Neurophysiology of space travel: energetic solar particles cause cell type-specific plasticity of neurotransmission

Sang Hun Lee, Barna Dudok, Vipan K. Parihar, Kwang Mook Jung, Miklós Zöldi, Young Jin Kang, Mattia Maroso, Allyson L. Alexander, Gregory A. Nelson, Daniele Piomelli, István Katona, Charles L. Limoli, Ivan Soltesz

Research output: Contribution to journalArticlepeer-review

35 Scopus citations


In the not too distant future, humankind will embark on one of its greatest adventures, the travel to distant planets. However, deep space travel is associated with an inevitable exposure to radiation fields. Space-relevant doses of protons elicit persistent disruptions in cognition and neuronal structure. However, whether space-relevant irradiation alters neurotransmission is unknown. Within the hippocampus, a brain region crucial for cognition, perisomatic inhibitory control of pyramidal cells (PCs) is supplied by two distinct cell types, the cannabinoid type 1 receptor (CB1)-expressing basket cells (CB1BCs) and parvalbumin (PV)-expressing interneurons (PVINs). Mice subjected to low-dose proton irradiation were analyzed using electrophysiological, biochemical and imaging techniques months after exposure. In irradiated mice, GABA release from CB1BCs onto PCs was dramatically increased. This effect was abolished by CB1 blockade, indicating that irradiation decreased CB1-dependent tonic inhibition of GABA release. These alterations in GABA release were accompanied by decreased levels of the major CB1 ligand 2-arachidonoylglycerol. In contrast, GABA release from PVINs was unchanged, and the excitatory connectivity from PCs to the interneurons also underwent cell type-specific alterations. These results demonstrate that energetic charged particles at space-relevant low doses elicit surprisingly selective long-term plasticity of synaptic microcircuits in the hippocampus. The magnitude and persistent nature of these alterations in synaptic function are consistent with the observed perturbations in cognitive performance after irradiation, while the high specificity of these changes indicates that it may be possible to develop targeted therapeutic interventions to decrease the risk of adverse events during interplanetary travel.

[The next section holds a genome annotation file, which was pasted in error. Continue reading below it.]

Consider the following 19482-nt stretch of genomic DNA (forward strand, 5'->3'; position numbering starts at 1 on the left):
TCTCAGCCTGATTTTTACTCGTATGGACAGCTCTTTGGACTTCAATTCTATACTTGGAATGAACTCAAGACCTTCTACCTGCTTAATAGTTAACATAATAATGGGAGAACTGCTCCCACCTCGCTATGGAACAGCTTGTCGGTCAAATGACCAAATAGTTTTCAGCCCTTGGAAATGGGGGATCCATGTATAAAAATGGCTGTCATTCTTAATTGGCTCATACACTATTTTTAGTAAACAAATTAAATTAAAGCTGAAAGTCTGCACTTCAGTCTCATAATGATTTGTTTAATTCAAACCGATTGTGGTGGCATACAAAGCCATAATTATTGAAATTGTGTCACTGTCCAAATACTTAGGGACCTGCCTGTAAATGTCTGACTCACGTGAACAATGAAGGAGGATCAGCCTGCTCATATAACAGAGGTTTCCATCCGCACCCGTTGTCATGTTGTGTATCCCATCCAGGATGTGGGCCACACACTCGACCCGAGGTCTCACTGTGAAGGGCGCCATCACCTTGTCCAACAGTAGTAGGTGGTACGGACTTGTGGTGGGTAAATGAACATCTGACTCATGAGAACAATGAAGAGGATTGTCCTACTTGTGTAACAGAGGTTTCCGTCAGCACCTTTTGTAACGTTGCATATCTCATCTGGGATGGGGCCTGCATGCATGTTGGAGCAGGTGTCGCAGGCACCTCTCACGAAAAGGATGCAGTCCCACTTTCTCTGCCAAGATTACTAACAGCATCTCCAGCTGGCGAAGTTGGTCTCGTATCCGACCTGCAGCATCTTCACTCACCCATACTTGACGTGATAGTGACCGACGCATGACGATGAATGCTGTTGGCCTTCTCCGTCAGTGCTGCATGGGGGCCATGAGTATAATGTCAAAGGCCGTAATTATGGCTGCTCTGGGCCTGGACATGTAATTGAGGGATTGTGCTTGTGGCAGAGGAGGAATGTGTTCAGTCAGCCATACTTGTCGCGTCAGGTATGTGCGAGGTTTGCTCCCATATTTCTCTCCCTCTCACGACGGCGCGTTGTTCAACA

Original languageEnglish
Pages (from-to)2345-2357
Number of pages13
JournalBrain Structure and Function
Issue number5
StatePublished - Jul 1 2017

Bibliographical note

Funding Information:
This work was supported by NASA NSCOR grants NNX10AD59G and NNX15AI22G (to C.L.L. G.N. and I.S.), the College of Medicine, University of Arkansas for Medical Sciences (startup funding to S.-H.L), Core Facilities of the Center for Translational Neuroscience, Award P30GM110702 from the IDeA program at NIGMS and R25NS065741-04S1 to A.A., Momentum Program (LP2013-54/2013) and Wellcome Trust (090946/Z/09/Z) to I.K., and NIH (NS089575) to C.L.L. The help of László Barna and others at the Nikon Microscopy Center at the Institute of Experimental Medicine, Nikon Europe B.V., Nikon Austria GmbH and Auro-Science Consulting is acknowledged for kindly providing microscopy support. The authors are indebted to M. Watanabe (Univ. of Sapporo) for providing antibodies. We are grateful to B. Pintér and E. Tischler for technical assistance.

Publisher Copyright:
© 2016, The Author(s).


  • Cannabinoid signaling system
  • GABAergic interneurons
  • Irradiation-induced cognitive impairments

ASJC Scopus subject areas

  • Anatomy
  • Neuroscience (all)
  • Histology


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